by Kasey Caminiti | November 14, 2013 2:04 pm
Click on the gallery to see never before published photos of celebrities shot by Jeff Vespa before they broke out.
Right now, if you look up actor Jack Kilmer on IMDb, you’ll see one single entry—this year’s Palo Alto—and no headshot to boot. But Jeff Vespa is sold on his star power.
It was the 2013 Toronto International Film Festival, and Vespa had just done a story on Kilmer’s co-star in Palo Alto, Zoe Levin, for his digital magazine Verge. The photographer did a shoot with the young actress, calling her out as one of four breakout stars from TIFF. “I don’t like the idea of ‘10 to watch’ because sometimes there’s not ten to watch,” Vespa tells DuJour. And he would know. Years of shooting new and old talent at Sundance, Cannes and nearly every major film festival has trained Vespa’s eye for spotting the biggest stars among the mostly unknown, and in Toronto, he saw something in Val Kilmer’s 18-year-old son.
At the showing of Palo Alto, attending in support of Levin and the 26-year-old director Gia Coppola (who Vespa’s known since she was just a teenager), he found a fifth TIFF star on the rise. “I watched the film and I thought: This guy is a star, period. He’s not somebody who’s trying to be one. I don’t even think he wanted to act. He’s just so natural, and he’s got a totally different look.”
Looks are important to Vespa in determining Hollywood stardom—this is a business based on image after all. “Does this person have a look that people are going to get into?” he asks. “Are people going to fall in love with that face, are people going to be interested to watch this person?” But for the up and comers Vespa features on Verge, the fewer photos on their IMDb page the better: The year-old magazine is Vespa’s platform for discovering the next big names and introducing them to the world.
Following his time at LIFE.com (and before that, co-founding WireImage), striking out on his own was a natural move for the film festival photographer. “It just all coalesced in my brain at once: I just realized that this is what I’ve been doing for so many years already. I’ve been discovering people, I’ve been the first person to photograph them and then continued to help their careers by doing articles on them and shooting them at events.” Through original photo shoots, interviews and videos, Verge is Vespa’s way of doing what he’s always done, just in a much more intentional way.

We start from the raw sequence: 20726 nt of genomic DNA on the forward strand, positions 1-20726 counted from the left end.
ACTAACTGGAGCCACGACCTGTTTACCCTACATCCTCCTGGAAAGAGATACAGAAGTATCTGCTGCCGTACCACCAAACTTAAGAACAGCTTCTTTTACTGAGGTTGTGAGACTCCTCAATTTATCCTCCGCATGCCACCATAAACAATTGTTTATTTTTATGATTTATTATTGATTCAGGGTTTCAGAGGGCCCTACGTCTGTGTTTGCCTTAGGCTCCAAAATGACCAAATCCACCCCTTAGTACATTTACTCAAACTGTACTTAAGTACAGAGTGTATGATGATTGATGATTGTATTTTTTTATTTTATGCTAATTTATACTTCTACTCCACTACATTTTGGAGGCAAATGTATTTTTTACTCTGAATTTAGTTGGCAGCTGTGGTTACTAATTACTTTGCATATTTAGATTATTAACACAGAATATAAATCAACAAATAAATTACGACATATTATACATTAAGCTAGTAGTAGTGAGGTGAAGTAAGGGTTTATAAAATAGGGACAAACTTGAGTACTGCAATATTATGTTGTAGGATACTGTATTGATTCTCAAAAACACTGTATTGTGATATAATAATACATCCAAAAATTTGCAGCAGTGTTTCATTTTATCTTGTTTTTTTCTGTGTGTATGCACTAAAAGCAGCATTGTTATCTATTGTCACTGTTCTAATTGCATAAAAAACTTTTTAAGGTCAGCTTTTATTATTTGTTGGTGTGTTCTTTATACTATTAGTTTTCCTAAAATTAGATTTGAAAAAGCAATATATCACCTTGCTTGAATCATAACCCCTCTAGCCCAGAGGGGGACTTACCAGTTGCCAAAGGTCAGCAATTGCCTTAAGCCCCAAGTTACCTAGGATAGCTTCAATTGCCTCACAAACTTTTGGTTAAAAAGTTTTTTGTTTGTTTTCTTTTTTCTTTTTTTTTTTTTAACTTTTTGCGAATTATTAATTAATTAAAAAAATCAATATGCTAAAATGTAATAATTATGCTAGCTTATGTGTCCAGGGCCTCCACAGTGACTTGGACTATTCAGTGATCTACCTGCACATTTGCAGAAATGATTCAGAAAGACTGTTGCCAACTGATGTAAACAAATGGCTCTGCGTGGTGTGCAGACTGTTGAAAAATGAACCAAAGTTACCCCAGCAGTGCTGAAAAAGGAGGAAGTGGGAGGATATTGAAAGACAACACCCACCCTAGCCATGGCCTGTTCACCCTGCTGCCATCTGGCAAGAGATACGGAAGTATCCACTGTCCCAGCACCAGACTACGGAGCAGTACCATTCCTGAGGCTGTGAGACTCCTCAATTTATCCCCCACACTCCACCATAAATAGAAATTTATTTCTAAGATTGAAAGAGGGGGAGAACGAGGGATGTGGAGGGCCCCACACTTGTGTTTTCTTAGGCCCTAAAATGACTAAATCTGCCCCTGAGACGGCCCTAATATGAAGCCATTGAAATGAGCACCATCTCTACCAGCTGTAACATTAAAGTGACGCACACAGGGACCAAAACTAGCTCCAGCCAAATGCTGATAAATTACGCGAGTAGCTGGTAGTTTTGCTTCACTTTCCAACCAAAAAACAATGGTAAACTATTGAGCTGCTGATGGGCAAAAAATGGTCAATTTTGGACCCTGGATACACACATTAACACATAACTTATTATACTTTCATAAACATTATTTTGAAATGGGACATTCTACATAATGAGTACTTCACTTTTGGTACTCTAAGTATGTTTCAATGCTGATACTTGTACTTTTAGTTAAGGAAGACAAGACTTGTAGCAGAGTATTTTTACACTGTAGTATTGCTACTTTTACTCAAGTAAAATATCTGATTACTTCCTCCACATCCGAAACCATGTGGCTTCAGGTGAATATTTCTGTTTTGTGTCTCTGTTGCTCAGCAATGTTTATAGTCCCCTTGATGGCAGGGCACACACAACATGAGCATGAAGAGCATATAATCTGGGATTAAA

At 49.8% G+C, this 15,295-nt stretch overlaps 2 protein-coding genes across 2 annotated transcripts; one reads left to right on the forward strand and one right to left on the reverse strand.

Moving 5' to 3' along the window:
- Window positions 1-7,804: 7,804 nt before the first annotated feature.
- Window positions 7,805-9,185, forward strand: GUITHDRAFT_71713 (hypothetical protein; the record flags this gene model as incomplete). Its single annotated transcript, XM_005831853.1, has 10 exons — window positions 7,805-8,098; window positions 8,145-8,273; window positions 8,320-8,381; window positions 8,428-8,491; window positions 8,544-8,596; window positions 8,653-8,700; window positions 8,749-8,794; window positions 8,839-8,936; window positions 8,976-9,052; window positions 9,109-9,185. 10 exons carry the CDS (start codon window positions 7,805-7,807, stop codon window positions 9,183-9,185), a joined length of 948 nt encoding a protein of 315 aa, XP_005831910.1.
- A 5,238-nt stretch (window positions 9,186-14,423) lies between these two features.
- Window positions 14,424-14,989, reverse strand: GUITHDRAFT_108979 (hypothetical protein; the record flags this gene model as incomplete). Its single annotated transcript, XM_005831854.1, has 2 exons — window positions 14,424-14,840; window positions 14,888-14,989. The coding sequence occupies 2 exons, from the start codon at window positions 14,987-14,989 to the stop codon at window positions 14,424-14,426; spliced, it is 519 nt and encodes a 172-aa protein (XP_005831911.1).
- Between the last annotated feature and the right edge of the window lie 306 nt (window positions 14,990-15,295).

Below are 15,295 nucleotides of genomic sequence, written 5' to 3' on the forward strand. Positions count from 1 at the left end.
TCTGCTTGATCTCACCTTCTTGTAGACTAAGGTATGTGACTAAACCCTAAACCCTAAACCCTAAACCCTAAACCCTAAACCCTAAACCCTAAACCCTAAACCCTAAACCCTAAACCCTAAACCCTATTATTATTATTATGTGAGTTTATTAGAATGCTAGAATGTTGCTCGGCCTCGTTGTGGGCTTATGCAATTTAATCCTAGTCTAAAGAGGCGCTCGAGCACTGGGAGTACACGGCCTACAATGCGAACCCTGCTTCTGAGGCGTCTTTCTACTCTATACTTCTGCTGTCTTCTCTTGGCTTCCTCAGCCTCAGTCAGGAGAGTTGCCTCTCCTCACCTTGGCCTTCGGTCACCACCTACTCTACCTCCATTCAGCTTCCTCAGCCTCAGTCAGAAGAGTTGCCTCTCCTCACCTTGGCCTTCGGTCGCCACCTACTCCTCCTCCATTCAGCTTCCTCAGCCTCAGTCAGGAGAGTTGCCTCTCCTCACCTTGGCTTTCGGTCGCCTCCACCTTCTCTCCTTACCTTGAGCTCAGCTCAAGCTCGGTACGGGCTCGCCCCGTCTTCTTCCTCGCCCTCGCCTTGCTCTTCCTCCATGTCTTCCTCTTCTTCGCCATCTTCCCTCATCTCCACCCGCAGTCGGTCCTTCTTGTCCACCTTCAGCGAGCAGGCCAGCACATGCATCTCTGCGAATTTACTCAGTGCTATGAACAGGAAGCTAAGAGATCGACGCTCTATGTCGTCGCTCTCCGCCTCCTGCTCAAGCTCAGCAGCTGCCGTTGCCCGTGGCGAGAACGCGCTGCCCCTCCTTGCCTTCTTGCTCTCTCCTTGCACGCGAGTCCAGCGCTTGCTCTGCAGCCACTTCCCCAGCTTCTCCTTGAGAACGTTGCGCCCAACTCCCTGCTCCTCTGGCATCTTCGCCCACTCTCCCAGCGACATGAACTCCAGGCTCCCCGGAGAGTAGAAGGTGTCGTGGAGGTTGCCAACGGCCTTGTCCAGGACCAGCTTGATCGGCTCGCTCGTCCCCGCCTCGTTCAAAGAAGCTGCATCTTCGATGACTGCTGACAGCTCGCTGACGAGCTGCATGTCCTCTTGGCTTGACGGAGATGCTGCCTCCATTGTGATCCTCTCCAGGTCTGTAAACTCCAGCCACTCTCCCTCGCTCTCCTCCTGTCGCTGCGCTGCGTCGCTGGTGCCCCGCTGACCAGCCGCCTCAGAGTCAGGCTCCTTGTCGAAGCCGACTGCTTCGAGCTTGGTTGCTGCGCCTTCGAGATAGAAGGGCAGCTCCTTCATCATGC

Now, instead of meeting the new faces for the first time when taking their portraits, Vespa identifies who has star potential before Toronto, Sundance or Cannes. He’ll look at every single movie on the lineup, go on IMDb and identify all the actors he doesn’t know. With a giant master list of newcomers with possible star power, he requests copies of the screeners, talks to managers, publicists, the festivals—all the legwork that any reporter might do—and determines his frontrunners from there.
“There’s a huge difference between meeting them at Sundance and photographing them, and meeting them before we get there, telling them I really believe in them and then giving them press. Once you’ve done that, no one will ever forget that. There’s a special relationship that won’t ever change.” With over 35 shoots and eight videos for the magazine to date, Vespa couldn’t be more excited for what’s to come. “Frankly, the most fun and the best experiences I’ve ever had is doing these shoots for Verge. These people are so new—for some it’s their first shoot ever; they’re so excited and it’s such a great feeling. It’s not about a business for me, it’s about doing what I love doing and I want to do it with good people and work with them in the future.”
The goal for Vespa is to build relationships that extend well into these stars’ careers. It’s happened before, with stars like Ryan Gosling, Adrien Brody, Naomi Watts and Michelle Williams (see their photos in the gallery above), to name a few. For them, it’s surpassed industry-relationship status. It’s friendship. Sometimes it’s even like family.
“When we would go to Cannes or Venice, it used to be all foreign photographers,” he recalls. “I would end up being the sole American that these people recognized in a sea of a hundred photographers and journalists, so I was like a family member. Nine times out of ten, if they knew me, they’d go, ‘Oh thank God you’re here, I feel so much better now.’ Those are the cool things, why I want to be in this business: to be a part of this and these people’s lives.”
Click on the gallery above for exclusive photos of stars Vespa shot on the cusp of fame.
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